The Air War, 1939-1945 was first written in the late 1970s when there was very little academic interest in the history of air power. What there was focused largely on combat. The book was intended to provide a global history of the air war by looking at combat, but also the broader context of technology, production, intelligence and leadership. The book sought to address the question of why the Allies in the end won decisively the war in the air, and concluded that Axis air forces were too tied to a narrow conception of air power attached to surface forces, rather than air power exercised in a broader framework of air defense, logistics, strategic bombing and technological development. The book has been assigned reading in military and air force academies for the past forty years. “The Air War, 1939-1945... immediately and permanently altered the way that historians have examined the nature of aerial warfare during World War II. Overy’s ingenious examination of the global nature of planning, building, deploying, and utilizing air forces remains the finest overall study of the topic more than a quarter-century after its first publication... conclusions drawn in this work... are even today an integral part of U.S. Air Force doctrine.” — Dik A. Daso, US Air Force Chief of Staff’s Reading List “This is an outstanding book on a subject in which past controversy has often generated more heat than light... The strength of the book is... Overy’s masterly discussion of the economic problems of sustaining air forces in war and of hitting the right balance between quantity production of current models and diversion of resources to research and technical innovation... Truly this is a book that deserves attention from all those who wish to study, and learn from, the history of warfare.” — G. C. Peden, Naval War College Review “[T]ightly written... The Air War, 1939-1945 is essential reading for all military historians.” — James J. Hudson, Military Affairs “[O]ne of the best books on aviation in World War II.” — Kenneth P. Werrell, Air Power History “An important and successful book.” — The Economist “Highly effective. The result, as so often with sound scholarship, is the ruthless dispelling of myths.” — A. J. P. Taylor, author of The Origins of the Second World War “The Air War is... an excellent and stimulating book which both needs and deserves slow and careful reading. It is an ambitious book, too, and Dr. Overy should be congratulated for breaking down national histories in writing his history of air power during the Second World War.” — Malcolm Smith, The International History Review “[A] recognized classic.” — Richard B. Frank, The Journal of American History “Originally published in 1980 and still the best one-volume aerial history of World War II, Richard Overy’s classic work remains profound and highly original... [it] deepens our understanding not only of World War II but of military history in general.” — The SHAFR Guide Online “[A]n outstanding book... The Air War is a serious and profound treatise that analyses those various military and civilian themes which, in combination, determined the nature of the struggle in the air during the Second World War... The Air War is something of a novelty in aeronautical literature. It is to be hoped that it will serve as a model for other books to come in this important field.” — Alfred Gollin, The English Historical Review “Overy provides operational accounts of the air-forces’ role in Europe... and in the Pacific. Then, and most exceptionally, he deals separately with all facets of the air war: planning, organization, manpower, equipment, and doctrine... honest... broadly informed, and... well-stocked with useful data.“ — Kirkus “R. J. Overy examines the whole war period from the point of view of each of the warring powers and gives us not only a study of military campaigns but also a highly successful examination of aerial doctrine, economic and scientific mobilization, and the political, diplomatic, and military aspects of the management of hostilities. This fine study analyzes the achievements and the failures of the aerial component of the war... This good analysis of many studies done on this subject... makes possible a new, balanced synthesis from an objective point of view.” — Sam H. Frank, The American Historical Review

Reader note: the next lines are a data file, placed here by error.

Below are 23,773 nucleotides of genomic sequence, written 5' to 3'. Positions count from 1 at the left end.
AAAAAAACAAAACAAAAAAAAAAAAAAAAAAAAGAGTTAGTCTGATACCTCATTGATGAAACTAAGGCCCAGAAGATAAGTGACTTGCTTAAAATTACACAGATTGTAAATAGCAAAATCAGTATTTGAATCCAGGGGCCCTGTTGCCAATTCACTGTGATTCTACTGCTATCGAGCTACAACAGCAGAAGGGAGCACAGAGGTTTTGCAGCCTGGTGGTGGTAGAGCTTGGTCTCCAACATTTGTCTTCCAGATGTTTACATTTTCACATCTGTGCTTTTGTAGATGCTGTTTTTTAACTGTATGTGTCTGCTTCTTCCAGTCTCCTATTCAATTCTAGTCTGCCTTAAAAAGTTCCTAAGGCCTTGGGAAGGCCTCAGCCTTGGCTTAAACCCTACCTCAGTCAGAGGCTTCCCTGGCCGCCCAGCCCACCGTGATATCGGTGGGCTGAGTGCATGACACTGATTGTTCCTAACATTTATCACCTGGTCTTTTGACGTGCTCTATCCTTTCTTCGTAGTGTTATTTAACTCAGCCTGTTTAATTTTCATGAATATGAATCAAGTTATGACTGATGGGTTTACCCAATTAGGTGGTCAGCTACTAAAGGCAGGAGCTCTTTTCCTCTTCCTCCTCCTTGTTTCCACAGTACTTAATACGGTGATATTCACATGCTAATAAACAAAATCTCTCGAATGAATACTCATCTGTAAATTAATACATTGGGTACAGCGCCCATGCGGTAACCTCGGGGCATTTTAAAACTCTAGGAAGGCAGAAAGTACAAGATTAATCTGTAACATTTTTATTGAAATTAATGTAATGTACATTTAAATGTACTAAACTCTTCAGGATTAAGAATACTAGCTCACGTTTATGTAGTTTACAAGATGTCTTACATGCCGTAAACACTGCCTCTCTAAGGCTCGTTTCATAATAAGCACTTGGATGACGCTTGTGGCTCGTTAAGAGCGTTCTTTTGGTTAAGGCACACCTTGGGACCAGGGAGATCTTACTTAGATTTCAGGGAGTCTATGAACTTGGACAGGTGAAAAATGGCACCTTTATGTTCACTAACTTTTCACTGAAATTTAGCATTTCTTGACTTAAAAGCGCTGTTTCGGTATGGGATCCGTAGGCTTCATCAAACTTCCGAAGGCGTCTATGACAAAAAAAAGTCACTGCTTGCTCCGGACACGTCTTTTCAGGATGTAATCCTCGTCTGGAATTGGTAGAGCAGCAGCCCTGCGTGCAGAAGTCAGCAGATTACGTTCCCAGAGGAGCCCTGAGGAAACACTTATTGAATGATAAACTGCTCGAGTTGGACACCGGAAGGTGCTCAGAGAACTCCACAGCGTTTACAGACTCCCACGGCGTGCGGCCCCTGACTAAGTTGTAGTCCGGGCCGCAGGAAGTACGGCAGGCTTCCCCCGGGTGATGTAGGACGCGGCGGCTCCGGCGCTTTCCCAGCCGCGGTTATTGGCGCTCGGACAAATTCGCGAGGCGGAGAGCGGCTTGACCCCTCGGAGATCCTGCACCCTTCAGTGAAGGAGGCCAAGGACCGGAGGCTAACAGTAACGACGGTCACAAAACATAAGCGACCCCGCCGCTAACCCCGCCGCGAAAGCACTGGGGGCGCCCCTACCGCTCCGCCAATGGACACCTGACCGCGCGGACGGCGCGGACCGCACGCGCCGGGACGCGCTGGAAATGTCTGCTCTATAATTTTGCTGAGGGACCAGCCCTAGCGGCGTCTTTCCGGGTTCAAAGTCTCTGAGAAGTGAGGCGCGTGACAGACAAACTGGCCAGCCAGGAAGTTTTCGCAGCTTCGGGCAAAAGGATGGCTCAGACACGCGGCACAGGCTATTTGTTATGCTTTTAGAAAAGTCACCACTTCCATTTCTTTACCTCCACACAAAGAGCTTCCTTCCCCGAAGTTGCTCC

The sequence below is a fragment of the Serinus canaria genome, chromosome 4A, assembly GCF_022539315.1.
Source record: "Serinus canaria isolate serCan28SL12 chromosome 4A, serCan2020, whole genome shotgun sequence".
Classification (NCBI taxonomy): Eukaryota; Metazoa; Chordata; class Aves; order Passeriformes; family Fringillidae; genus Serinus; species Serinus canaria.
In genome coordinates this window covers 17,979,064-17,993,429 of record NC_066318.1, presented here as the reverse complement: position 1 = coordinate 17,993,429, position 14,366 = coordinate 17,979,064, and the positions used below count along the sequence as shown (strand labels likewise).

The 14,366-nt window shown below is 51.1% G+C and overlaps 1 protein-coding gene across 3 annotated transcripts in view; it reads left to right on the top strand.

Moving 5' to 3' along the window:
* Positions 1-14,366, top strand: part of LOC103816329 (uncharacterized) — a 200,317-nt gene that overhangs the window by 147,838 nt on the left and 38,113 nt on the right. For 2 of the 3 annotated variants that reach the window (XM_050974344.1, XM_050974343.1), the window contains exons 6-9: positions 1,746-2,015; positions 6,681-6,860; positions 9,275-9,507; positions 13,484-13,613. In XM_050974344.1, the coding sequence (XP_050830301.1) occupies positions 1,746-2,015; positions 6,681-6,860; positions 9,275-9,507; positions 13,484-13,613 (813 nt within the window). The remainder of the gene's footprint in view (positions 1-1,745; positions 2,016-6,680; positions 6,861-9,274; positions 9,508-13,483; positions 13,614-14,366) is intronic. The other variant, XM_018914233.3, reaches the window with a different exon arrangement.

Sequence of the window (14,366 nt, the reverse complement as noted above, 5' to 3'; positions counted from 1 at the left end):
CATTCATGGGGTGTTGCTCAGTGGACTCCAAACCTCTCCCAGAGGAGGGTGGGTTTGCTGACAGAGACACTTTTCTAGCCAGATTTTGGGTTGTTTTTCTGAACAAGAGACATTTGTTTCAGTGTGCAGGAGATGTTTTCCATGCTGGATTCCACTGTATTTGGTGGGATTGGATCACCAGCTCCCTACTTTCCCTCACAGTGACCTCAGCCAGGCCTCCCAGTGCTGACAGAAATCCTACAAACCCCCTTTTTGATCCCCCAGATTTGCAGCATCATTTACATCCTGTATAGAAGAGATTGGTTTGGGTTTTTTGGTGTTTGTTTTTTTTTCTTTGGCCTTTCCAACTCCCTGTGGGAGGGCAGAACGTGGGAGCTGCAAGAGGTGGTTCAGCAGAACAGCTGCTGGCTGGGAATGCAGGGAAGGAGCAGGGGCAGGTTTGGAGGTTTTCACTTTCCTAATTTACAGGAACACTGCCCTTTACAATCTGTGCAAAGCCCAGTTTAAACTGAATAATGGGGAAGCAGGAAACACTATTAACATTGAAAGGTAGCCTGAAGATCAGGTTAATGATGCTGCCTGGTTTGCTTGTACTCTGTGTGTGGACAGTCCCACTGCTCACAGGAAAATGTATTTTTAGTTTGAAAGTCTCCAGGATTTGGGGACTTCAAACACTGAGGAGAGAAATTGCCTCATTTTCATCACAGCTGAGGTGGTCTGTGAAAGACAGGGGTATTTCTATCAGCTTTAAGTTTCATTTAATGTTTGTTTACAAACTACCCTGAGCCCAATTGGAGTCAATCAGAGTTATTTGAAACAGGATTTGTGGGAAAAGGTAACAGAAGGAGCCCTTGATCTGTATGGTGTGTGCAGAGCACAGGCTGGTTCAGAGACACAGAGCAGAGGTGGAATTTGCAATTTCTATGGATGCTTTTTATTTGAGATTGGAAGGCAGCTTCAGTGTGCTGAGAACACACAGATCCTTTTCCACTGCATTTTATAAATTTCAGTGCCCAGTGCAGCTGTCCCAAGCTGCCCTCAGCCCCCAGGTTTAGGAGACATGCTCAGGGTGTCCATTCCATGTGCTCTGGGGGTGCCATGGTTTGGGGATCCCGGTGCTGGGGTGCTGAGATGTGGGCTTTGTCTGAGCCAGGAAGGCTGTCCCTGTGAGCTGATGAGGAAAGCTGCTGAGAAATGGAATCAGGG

Firestorm assembles a cast of distinguished scholars to review the origins, conduct, and consequences of the World War II U.S. and British raids on Dresden. Here is a panoramic reassessment of the evidence and the issues, including the question of whether the bombing of the city constitutes a war crime. Firestorm cogently demonstrates the reasons why Dresden has come to symbolize the military and ethical questions involved in the waging of total war.
In the final phase of the World War II, the Allies launched a bombing campaign that inflicted unprecedented destruction on Germany. This work attempts to document life under the Allied bombing, and renders the annihilation of cities such as Dresden.